What does “Helicopter Parenting” mean, and how do we know if it’s hurting our children?
Helicopter parenting refers to “a style of parents who are over focused on their children,” says Carolyn Daitch, Ph.D., Director of the Center for the Treatment of Anxiety Disorders near Detroit and author of Anxiety Disorders: The Go-To Guide. “They typically take too much responsibility for their children’s experiences and their success or failures.”
Helicopter parenting can develop for a number of reasons. One common reason is that we overcompensate. Adults who felt unloved, neglected, or simply didn’t have as much growing up, might find themselves overdoing when it comes to giving to their own kids.
Excessive attention and monitoring are attempts to correct events parents may have felt in their own upbringing. Peer pressure from other parents is another common reason we might become a helicopter parent. When parents see other over-involved parents, it can trigger a similar response.
In the short-term, helicopter parents can certainly be helpful to their children. We act like personal concierges who assist our kids with everything from sports to science projects. We run to the rescue when they forget their band instrument and we act as their personal chauffeurs from activity to activity.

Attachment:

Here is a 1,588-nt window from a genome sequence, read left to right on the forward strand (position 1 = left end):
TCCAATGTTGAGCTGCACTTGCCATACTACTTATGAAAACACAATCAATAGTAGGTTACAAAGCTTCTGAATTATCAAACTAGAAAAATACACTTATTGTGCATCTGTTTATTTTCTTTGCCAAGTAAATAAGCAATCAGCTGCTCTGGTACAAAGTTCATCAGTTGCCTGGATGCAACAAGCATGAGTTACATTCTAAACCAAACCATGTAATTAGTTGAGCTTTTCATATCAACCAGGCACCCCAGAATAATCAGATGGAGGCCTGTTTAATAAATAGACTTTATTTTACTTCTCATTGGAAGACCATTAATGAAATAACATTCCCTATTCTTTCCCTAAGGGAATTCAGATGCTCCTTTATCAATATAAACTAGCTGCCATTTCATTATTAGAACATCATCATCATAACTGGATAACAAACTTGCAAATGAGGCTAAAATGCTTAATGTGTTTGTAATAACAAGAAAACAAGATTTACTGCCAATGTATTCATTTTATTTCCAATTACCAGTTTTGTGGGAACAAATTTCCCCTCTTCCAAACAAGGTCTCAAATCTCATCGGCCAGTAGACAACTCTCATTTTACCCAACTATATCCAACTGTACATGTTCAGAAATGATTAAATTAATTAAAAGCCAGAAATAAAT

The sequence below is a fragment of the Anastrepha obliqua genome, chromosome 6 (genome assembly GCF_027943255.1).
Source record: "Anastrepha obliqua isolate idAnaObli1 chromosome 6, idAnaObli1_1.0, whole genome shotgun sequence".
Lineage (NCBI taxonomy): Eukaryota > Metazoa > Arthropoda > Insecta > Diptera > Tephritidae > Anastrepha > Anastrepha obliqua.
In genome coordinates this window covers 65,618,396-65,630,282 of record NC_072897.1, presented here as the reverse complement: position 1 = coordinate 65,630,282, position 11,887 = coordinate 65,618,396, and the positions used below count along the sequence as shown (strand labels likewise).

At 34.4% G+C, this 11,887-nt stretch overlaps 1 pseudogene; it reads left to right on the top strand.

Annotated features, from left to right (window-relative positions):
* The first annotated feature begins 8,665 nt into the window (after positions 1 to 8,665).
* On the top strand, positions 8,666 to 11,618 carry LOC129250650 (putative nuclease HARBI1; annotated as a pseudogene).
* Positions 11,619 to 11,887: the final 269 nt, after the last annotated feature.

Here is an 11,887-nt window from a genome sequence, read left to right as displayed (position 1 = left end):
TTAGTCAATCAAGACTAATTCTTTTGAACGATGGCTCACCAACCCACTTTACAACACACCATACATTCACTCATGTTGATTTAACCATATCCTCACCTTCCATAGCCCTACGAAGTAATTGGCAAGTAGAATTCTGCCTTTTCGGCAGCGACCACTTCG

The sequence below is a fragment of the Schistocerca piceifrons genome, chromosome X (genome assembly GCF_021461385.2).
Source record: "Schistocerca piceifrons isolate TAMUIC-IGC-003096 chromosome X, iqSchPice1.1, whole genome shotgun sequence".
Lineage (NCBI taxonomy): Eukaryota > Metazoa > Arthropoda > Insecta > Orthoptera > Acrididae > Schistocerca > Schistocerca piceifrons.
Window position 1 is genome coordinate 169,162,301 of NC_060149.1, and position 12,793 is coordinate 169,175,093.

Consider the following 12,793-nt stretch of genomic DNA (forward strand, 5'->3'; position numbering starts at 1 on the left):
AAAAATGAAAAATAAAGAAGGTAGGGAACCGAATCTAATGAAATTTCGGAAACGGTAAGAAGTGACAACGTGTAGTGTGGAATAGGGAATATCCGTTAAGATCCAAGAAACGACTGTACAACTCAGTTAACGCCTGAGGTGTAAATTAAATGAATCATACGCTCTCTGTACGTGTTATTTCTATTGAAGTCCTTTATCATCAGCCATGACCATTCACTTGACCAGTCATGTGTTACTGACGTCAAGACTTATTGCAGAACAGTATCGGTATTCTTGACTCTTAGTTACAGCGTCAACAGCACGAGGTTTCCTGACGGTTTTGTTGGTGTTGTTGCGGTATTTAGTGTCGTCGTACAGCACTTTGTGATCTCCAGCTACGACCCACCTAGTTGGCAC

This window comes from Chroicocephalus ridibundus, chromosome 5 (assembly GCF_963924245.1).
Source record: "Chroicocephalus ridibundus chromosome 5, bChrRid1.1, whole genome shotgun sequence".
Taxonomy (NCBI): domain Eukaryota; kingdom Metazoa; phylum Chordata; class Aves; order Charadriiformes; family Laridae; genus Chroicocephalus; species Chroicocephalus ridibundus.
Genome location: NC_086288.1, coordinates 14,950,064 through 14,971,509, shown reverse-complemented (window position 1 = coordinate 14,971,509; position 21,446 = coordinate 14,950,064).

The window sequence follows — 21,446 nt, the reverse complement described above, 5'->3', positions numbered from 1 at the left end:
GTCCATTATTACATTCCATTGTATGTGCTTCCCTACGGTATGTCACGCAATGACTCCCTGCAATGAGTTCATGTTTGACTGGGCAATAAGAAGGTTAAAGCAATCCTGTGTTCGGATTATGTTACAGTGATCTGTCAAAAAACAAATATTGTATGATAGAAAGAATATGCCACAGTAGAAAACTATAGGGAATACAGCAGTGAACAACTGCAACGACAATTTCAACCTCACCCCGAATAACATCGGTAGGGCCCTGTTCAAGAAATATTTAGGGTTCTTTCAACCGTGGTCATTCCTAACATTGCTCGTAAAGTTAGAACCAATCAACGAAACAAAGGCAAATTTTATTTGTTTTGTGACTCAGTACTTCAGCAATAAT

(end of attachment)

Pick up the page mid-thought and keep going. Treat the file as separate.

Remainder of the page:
But what effect does this have in the long-run?Researchers who have been studying the long-term effects of helicopter parenting, say there are several problems helicopter kids experience in adulthood. They actually have more health problems according to a 2016 study from Florida State University. Another effect is that these individuals often struggle with entitlement. Helicopter kids grow up without learning how to regulate their emotions, since their parents were quick to do that for them. Helicopter kids aren’t used to tolerating discomfort. Their parents shielded them from pain, and didn’t learn the proper coping skills needed.
Helicopter parenting may also have long-term effects on brain development. According to neuropsychologist William Stixrud, co-author of The Self Driven Child, it’s important to let a child take a trial and error approach because it teaches them to understand and overcome their limitations. Moreover, Stixrud’s 20 years research revealed that when parents continue to step in and over-parent, it alters the development of their prefrontal cortex, an essential part of the brain responsible for emotional regulation and decision making.
Of course, we only want the very best for our children. But are we doing more harm than good? As parents, we need to find the right balance. Sometimes that can be hard. I often share this piece of advice to my clients: Hold your child, guide your child, love them, but not too hard.
Here’s to Your Well Being,
Jodi Murphy, LCSW
Licensed Staff Therapist